On October 31, Snowden met with a member of the German Bundestag, Hans-Christian Stroebele, and handed over a letter to the German government, parliament and general prosecution. Stroebele, who is a member of a parliamentary committee on security services, and the ex-CIA employee discussed conditions on which Snowden could testify for a German investigation of US intelligence activity, including the wiretapping of Chancellor Angela Merkel’s phone.

On December 16, the Euronews audience recognized Snowden as Man of the Year 2014, with 47% of the votes. Earlier, The Guardian, a newspaper that was the first to publish the controversial story, also called Snowden the Man of the Year.

On December 24, in an interview with the Washington Post, Snowden said that his mission was complete.

On December 25, Snowden congratulated the British people on Christmas and urged them to think about how dangerous mass surveillance organized by the governments of several countries could be for the future of the world. The statement recorded in Russia was Snowden’s first appearance after his being granted a political asylum in Russia in August 2013. The statement was aired an hour after the Royal Christmas Message on Channel 4.

On January 22, 2014, Snowden gave an interview to the New Yorker from Moscow via encrypted channels. Snowden called the allegations that he is a Russian intelligence agent ridiculous and expressed confidence that Americans would not believe such an assumption.

On January 26, Snowden gave his first television interview since his stay in Russia. In strict confidence, he spoke to journalist and documentary filmmaker Hubert Seipel. In the interview, Snowden said he decided to tell the public about the scale of the mass surveillance that western intelligence services are conducting after he watched an address by the Director of National Intelligence, James Clapper, who, according to Snowden, lied in front of the US Congress.

On February 18, it was reported that Snowden was elected Rector of the University of Glasgow.

On March 10, Snowden participated in the South by Southwest (SXSW) Interactive technology conference in Austin, Texas, by teleconference. He said that he had disclosed the data on secret US national intelligence programs to protect the law.

On April 7, The New York Times reported that Snowden was awarded the Ridenhour Truth-Telling Prize.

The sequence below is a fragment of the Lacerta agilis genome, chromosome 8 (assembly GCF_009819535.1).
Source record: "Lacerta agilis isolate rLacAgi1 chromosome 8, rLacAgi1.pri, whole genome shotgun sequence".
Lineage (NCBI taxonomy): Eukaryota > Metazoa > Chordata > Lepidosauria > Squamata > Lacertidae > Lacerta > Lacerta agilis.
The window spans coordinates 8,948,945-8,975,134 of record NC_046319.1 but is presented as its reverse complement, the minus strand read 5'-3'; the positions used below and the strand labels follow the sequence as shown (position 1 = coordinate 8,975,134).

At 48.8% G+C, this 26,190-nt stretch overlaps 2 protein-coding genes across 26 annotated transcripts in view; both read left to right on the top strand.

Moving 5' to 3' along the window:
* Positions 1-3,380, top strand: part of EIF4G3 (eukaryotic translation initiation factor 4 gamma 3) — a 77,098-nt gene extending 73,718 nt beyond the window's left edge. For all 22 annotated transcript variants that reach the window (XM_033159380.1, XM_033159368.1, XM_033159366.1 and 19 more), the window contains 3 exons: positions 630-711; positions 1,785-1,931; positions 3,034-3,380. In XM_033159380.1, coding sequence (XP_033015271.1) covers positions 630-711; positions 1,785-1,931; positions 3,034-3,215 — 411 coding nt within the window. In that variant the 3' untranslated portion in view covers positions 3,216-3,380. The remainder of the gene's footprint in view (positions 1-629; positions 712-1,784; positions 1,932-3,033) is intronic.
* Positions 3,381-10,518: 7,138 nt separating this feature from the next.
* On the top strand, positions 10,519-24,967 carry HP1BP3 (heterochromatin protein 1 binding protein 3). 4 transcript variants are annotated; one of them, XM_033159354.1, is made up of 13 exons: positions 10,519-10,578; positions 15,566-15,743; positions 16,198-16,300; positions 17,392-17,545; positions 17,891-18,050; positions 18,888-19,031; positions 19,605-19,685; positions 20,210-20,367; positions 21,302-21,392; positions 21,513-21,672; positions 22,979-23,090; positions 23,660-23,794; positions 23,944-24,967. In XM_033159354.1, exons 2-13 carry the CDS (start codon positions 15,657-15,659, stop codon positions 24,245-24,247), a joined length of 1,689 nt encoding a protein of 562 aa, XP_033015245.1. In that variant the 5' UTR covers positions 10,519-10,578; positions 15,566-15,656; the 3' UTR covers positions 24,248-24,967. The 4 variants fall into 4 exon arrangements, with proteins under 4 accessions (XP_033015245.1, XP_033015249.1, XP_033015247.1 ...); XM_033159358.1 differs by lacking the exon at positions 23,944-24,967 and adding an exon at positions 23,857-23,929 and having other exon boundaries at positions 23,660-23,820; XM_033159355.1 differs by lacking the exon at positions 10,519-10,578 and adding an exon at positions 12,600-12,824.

On April 8, Edward Snowden spoke at a meeting of the Parliamentary Assembly of the Council of Europe by teleconference. Snowden said that the international community must develop new standards to prevent mass surveillance programs.

The former US intelligence service employee also spoke about the Fingerprints program that not only allows tracing but will also analyze the activity of online users.

On April 17, Snowden asked a video question in English during a live Q&A session with President Vladimir Putin. Snowden asked if Russia is involved in the interception, storage or analysis of conversations of millions of people and whether the president justifies mass surveillance. Putin responded that the Russian intelligence services only used wiretapping and surveillance if authorized by court in strict compliance with the law, and that therefore, no mass surveillance was being carried out.

On May 21, Snowden gave his first interview to a US television channel from a hotel in Moscow. The interview lasted for about four hours.

On May 29, lawyer Kucherena announced that Snowden was going to apply for an asylum extension.

On June 2, AFP, citing local media, reported that Snowden sent an official request to Brazil seeking political asylum.

In an interview with The Guardian, Snowden said that he spends some of his time on improving his technical skills and is developing a professional encrypting protocol that could help some professionals, including journalists, protect their data and information sources.